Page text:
War photographer Paul Conroy does not believe he and Sunday Times war correspondent Marie Colvin “took completely foolish risks”, he has said while promoting new Hollywood film A Private War about her life.
Conroy was with Colvin in Homs, Syria on 22 February 2012 when the makeshift media centre they were in was targeted in a rocket attack by regime forces.
Colvin and French photographer Remi Ochlik were killed in the blast which also seriously injured Conroy. He managed to escape Homs after several day, documenting his experience in book and documentary Under The Wire.
Speaking to Press Gazette this week ahead of the release of A Private War, Conroy said he felt “vindicated” by a US court judgment which last week found Syrian president Bashar Al-Assad’s regime liable for Colvin’s death, awarding her family $300 in damages.
Conroy (pictured, right, with actor Jamie Dornan who plays him in A Private War) said: “Not only is that a victory for Marie’s sister and her family, the actual judgment itself is very focused on saying this was murder and silencing the press.
“That’s why they awarded such high damages, they said, because the world has been denied Marie’s reporting.
“I hoped we’d win, I didn’t think we’d get such a strong condemnation. So many things open up from that. Possibilities of criminal prosecutions become far more likely because that evidence has been tested and proven and is good enough for the judge.”
Colvin and Conroy took the risk to enter the besieged area of Baba Amr in Homs a second time despite already filing copy and pictures for the Sunday Times, deciding they could not “abandon” the civilians unable to escape.
That night Colvin took part in live broadcasts for the BBC, Channel 4 News and CNN – a decision which ultimately enabled the Syrian regime to locate her and target the building in which she was based.
Asked if the pair had taken unnecessary risks, former soldier Conroy explained the “mission creep” which means your decision making changes over time as “you become slowly acclimatised to the shelling and gunfire, the ever presence of danger”.
“Our tolerance for danger built up to a point where we did what we did,” he said. Conroy said he does not regret any of the decisions they made – “at the time it seemed a natural thing” – although he regrets Colvin’s death.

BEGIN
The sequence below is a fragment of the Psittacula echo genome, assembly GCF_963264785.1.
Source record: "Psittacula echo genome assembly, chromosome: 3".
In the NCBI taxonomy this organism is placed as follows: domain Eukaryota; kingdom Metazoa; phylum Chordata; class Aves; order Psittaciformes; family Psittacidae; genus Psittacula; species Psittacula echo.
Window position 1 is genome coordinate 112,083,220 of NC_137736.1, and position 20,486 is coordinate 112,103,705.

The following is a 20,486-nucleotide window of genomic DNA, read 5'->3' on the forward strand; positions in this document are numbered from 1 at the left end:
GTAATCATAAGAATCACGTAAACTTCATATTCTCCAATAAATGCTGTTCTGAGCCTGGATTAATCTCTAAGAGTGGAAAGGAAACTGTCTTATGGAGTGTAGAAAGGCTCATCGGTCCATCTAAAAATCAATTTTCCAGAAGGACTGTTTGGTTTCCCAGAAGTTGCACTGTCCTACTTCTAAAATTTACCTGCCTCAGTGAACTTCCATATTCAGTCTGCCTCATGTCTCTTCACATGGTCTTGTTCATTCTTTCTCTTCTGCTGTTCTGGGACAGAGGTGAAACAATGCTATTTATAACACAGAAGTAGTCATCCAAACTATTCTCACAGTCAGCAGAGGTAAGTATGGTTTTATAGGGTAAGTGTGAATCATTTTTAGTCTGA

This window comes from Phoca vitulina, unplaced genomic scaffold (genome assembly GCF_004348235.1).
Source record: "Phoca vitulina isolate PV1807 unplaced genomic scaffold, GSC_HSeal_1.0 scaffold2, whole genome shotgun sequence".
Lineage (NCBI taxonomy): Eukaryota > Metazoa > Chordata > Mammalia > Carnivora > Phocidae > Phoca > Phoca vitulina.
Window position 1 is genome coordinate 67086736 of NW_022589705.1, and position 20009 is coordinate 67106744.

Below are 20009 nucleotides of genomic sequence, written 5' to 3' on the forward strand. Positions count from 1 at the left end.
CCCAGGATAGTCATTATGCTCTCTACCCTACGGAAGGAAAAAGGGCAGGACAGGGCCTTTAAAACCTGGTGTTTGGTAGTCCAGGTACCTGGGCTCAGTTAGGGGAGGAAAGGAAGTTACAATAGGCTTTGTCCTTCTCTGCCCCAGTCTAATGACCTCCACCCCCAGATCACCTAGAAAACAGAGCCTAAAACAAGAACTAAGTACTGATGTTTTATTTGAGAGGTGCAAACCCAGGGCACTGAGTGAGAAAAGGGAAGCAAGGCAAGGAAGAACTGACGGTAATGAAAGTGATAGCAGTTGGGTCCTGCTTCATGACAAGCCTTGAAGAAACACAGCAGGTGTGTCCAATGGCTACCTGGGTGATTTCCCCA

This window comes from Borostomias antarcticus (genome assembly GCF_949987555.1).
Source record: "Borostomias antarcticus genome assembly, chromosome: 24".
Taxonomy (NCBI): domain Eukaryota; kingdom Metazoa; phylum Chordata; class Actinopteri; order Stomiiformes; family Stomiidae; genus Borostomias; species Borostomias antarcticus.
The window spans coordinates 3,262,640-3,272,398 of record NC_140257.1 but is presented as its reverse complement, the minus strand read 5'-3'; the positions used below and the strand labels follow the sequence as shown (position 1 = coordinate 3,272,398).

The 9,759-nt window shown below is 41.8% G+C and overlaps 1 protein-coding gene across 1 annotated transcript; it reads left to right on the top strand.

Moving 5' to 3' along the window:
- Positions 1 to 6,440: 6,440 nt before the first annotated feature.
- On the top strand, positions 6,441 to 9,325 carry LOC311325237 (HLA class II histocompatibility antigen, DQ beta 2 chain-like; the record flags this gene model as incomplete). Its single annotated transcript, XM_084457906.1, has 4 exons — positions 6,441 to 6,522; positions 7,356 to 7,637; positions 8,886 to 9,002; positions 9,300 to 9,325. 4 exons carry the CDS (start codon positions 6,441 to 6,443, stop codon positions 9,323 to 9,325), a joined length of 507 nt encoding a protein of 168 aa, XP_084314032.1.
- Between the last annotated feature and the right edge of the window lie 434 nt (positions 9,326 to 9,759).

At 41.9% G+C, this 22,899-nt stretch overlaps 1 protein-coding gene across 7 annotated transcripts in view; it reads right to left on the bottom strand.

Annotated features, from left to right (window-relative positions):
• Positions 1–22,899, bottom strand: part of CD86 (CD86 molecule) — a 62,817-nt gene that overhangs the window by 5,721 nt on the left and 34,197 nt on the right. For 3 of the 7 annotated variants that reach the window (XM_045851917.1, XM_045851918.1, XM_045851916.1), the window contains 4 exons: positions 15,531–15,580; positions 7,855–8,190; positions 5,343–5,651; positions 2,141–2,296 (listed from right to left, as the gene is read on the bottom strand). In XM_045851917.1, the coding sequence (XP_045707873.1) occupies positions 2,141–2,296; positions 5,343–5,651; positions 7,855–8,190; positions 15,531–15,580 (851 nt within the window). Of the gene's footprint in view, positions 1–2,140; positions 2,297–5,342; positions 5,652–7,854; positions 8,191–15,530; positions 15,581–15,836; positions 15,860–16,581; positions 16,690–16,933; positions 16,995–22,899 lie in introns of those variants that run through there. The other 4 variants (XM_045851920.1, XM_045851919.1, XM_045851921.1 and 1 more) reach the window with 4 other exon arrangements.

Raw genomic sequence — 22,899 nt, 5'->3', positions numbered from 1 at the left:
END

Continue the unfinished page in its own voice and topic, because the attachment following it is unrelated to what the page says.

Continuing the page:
“Now I look at the film and documentary and, yes, I see how it looks that we were just going hell for leather but the reality is we were slowly getting inured to the danger.
“I still don’t think we took completely foolish risks, even though a lot of people say: ‘Marie’s dead and look what happened to you’.
“Marie didn’t want to leave those people, she wouldn’t abandon them, and I didn’t want to. We got out once and we came back in because it’s like why is she going to run when they can’t? And that’s Marie. She couldn’t run when they can’t.”
Will he ever go back into the field as a photographer? Only for “the right reason,” Conroy said.
“I wouldn’t go back just for vanity’s sake or because it’s expected of me. I don’t think I’ve got anything to prove to anyone.
“If I thought I was going to achieve what me and Marie used to achieve then that would be a reason, but not just for the sake of it.”
Conroy said it felt like an “outer-body experience” to watch A Private War being filmed because he found Jamie Dornan and Rosamund Pike’s performances as him and Colvin so believable.
He gave Pike Colvin’s cigarette lighter and let Dornan – who he now counts as a good friend – try on the jacket he wore during the fatal attack in Baba Amr and use his cameras from his time in Libya.
“I think those little things made a real physical connection to the story and I think that gave them a little edge,” Conroy said.
He added: “It’s a big ask to get someone to play you and your best friend and actually have that person sit there and believe it, but I can sit there and believe it.
“It was emotional but in a nice way. It just made me miss Marie, it made me miss what we had.”
But, Conroy added, he was often caught laughing during the filming of a serious scene because he would remember what he and Colvin had been joking about just before or after the event happened in real life.
This sense of humour was also how he and Colvin got through traumatic times in real life. “That’s how we did it anyway, that’s what we do,” he said.
“You’re on the ground and you have to find your ways to keep going and we did it through humour, empathy and love.”
He shows the lighter side of their relationship when asked what one thing he would ask Colvin if he got the chance.
Conroy recalled an incident in Libya in which Colvin ate a fresh bread roll and pot of jam given to him by a doctor after months of only eating tins of tuna and cheese triangles.
“I’d ask her why she ate my breakfast in Misrata,” he laughed, adding: “Bit glib, bit frivolous, but that’s what I would ask her.”
A Private War is in cinemas from 15 February. The film’s director, Matthew Heineman has said the movie is an homage to Colvin and journalism.
Picture: Altitude Films
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